The last of the traditionals. by Ray Thursby
Each year, fewer and fewer customers line up for traditional full-size American cars. These rear-drive behemoths are being replaced in the public's affections by a new breed of smaller, lighter, more fuel-efficient cars. Most people think these time-honored all-American sedans are on their way out.
Chrysler and GM certainly do. It's been years since the former has built any body-on-frame passenger cars, and this year will mark the end of production for the Chevrolet Caprice, Buick Roadmaster and Cadillac Fleetwood, the General's final entries in this class. Which leaves Ford's Crown Victoria and the Mercury Grand Marquis as sole occupants of a dwindling market.
However, there are people who still appreciate cars like these. Taxi fleets and government agencies, for example. Body-on-frame construction, which entails separate sub-construction for the chassis and body with the two mated in final assembly, is generally heavier and better suited to taking a beating than the near-universal unitbody approach. That's why most trucks and sport utilities are still body-on-frame designs.
Custom coachbuilders like separate frames because they can stretch them easily. Police forces like the high-mileage reliability of rear-drive powertrains, a roomy back seat for passengers likely to be wearing handcuffs and a big trunk for emergency gear. And large families still enjoy filling that large trunk with luggage and setting out, six at a time, on long trips.
Ford figures that's a big enough market to warrant continued production of Marquis and Vic, and to make continual improvements to them. Given the appeal of the current cars and the ever-dwindling number of competitors, they're probably right.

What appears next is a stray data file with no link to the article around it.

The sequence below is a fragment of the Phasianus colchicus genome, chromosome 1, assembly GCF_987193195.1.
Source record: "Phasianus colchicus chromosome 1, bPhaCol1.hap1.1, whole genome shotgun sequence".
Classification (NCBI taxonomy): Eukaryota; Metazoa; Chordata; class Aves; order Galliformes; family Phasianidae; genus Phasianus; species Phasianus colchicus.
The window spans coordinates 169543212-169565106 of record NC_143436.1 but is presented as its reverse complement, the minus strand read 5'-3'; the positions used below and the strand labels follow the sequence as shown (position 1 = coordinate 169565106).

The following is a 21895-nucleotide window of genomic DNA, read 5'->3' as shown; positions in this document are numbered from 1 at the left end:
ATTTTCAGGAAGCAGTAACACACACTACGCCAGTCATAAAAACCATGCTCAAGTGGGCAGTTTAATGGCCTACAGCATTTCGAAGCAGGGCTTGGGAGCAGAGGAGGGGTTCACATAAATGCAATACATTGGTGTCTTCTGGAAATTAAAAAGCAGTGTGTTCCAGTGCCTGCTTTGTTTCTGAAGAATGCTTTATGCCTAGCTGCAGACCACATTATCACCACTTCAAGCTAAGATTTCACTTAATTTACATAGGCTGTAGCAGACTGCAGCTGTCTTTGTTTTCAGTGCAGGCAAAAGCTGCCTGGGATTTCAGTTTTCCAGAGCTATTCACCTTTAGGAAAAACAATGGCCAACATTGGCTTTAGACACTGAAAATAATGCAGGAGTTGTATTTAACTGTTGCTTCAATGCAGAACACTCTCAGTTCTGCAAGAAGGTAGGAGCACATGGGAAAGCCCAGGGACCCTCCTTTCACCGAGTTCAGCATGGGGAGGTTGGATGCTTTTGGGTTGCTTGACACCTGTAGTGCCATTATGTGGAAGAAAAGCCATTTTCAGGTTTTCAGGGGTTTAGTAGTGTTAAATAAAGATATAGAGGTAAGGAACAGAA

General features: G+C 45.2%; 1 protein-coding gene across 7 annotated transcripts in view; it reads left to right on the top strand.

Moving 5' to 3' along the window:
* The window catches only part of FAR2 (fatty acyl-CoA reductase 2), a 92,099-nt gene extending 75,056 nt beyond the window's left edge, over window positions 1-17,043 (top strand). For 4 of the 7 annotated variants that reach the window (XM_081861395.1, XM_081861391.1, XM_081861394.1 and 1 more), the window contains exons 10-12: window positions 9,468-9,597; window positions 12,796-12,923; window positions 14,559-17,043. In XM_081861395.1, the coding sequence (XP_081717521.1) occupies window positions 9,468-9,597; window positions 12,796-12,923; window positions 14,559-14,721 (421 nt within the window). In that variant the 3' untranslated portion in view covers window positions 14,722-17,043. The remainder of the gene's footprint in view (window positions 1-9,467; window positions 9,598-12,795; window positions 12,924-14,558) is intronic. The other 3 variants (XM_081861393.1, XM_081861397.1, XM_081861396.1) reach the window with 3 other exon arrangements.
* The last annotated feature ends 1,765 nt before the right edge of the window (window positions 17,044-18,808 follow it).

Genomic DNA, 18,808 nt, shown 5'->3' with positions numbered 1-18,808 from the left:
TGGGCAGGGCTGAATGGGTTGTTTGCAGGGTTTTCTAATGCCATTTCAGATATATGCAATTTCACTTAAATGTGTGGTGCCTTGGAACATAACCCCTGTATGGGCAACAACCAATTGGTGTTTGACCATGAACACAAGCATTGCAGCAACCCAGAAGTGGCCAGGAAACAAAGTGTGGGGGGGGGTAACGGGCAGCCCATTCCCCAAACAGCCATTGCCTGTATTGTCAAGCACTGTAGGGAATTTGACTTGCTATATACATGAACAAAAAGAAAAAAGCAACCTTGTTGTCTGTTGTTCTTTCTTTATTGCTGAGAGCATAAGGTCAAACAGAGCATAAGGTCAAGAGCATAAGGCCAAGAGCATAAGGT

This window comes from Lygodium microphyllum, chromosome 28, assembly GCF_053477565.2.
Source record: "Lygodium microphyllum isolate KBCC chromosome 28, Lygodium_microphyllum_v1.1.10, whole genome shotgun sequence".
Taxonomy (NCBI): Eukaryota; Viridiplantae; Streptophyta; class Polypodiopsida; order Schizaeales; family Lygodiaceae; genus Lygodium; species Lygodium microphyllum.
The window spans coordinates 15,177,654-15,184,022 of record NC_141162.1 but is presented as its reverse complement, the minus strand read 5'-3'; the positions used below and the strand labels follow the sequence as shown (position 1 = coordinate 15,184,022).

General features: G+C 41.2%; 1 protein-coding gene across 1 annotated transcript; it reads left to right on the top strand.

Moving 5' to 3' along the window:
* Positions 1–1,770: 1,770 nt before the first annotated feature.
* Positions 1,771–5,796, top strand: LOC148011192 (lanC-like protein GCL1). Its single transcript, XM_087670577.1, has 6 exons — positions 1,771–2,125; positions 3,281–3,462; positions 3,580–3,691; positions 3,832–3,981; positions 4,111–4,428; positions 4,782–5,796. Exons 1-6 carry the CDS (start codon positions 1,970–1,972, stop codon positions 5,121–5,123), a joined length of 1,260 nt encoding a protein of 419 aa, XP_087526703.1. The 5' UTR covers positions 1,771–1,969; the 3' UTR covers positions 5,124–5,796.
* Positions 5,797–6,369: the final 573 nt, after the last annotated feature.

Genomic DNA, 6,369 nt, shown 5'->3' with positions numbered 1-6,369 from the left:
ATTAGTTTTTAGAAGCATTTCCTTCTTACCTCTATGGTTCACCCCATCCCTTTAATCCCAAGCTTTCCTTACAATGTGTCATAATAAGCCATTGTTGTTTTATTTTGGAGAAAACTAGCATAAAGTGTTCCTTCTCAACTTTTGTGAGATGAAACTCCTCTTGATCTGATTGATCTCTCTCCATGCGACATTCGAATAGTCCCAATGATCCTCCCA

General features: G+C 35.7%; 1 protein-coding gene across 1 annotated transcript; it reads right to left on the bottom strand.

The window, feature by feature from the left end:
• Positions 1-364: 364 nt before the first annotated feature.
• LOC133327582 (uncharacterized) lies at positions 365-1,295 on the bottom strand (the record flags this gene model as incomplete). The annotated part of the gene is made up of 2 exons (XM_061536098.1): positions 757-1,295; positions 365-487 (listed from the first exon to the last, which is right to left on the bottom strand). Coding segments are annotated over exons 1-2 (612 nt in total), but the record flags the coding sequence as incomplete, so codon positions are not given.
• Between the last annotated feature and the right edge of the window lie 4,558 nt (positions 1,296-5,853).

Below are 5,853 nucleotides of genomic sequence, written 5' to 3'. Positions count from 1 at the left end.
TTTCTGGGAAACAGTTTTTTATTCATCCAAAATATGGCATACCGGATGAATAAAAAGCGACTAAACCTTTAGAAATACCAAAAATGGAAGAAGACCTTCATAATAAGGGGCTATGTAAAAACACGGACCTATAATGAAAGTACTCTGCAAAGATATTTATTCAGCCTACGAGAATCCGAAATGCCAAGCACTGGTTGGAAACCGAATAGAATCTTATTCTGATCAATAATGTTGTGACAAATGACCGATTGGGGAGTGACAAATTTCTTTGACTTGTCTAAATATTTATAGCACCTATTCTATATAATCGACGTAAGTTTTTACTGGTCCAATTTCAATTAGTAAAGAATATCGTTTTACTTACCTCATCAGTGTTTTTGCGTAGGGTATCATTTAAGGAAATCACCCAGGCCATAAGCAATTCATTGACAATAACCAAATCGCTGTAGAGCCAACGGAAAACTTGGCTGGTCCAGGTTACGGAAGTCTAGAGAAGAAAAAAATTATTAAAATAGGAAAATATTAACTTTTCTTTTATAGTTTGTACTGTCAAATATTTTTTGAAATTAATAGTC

Nobody will mistake the Grand Marquis for, say, a Sable. This is a conservative design, one that doesn't use styling tricks to disguise its length or layout. The long hood lets everyone know there's a large engine inside, mounted longitudinally and driving the rear wheels as God and Henry Ford intended. The roofline suggests that there's plenty of interior space, as do the four large doors, and considerable rear overhang promises a large luggage bay.
But the Marquis, and its Ford Crown Victoria twin, aren't throwbacks in every respect. Attention paid to aerodynamics -- every drop of fuel counts in the big-car class, and so does elimination of wind noise -- has given them a pleasing, rounded shape that can only be called elegant. Large wheel openings and understated side sculpturing contributes to their lithe and slightly muscular profile.
Principal differences between Marquis and Crown Vic are confined to the cars' front ends. Mercury gives its version a more formal appearance with an upright grille and rectangular headlamps; the Vic is more contemporary; rounded lamp clusters and a smaller grille see to that. Designers of both have incorporated enough bright trim to please customers who equate chrome with class, and have done a good job of it.
Ford has expended considerable effort on improving quality, and these cars show it. Paint and panel fit are excellent, as good or better than you'd expect for the price. Harder to see are external differences between base (Crown Victoria and Grand Marquis GS) and uplevel (LX and LS, respectively) models. The pricier versions ride on aluminum wheels (versus steel rims with covers on the base cars) and have different badges; other differences are found inside.
The Inside Story
Space, acres and acres of it, is the big plus for the Grand Marquis. There's plenty of stretch-out room inside, no matter whether you're sitting in front or back. Granted, the passenger in the center of the front bench seat has to share accommodations with the transmission tunnel but even that position offers more comfort than in some subcompact cars.
The instrument panel was redone two years ago, along with the rest of the cabin. It carries the basic dials in traditional or optional electronic digital form, plus controls for the standard air conditioning system and radio. All knobs are laid out sensibly and are located for easy access.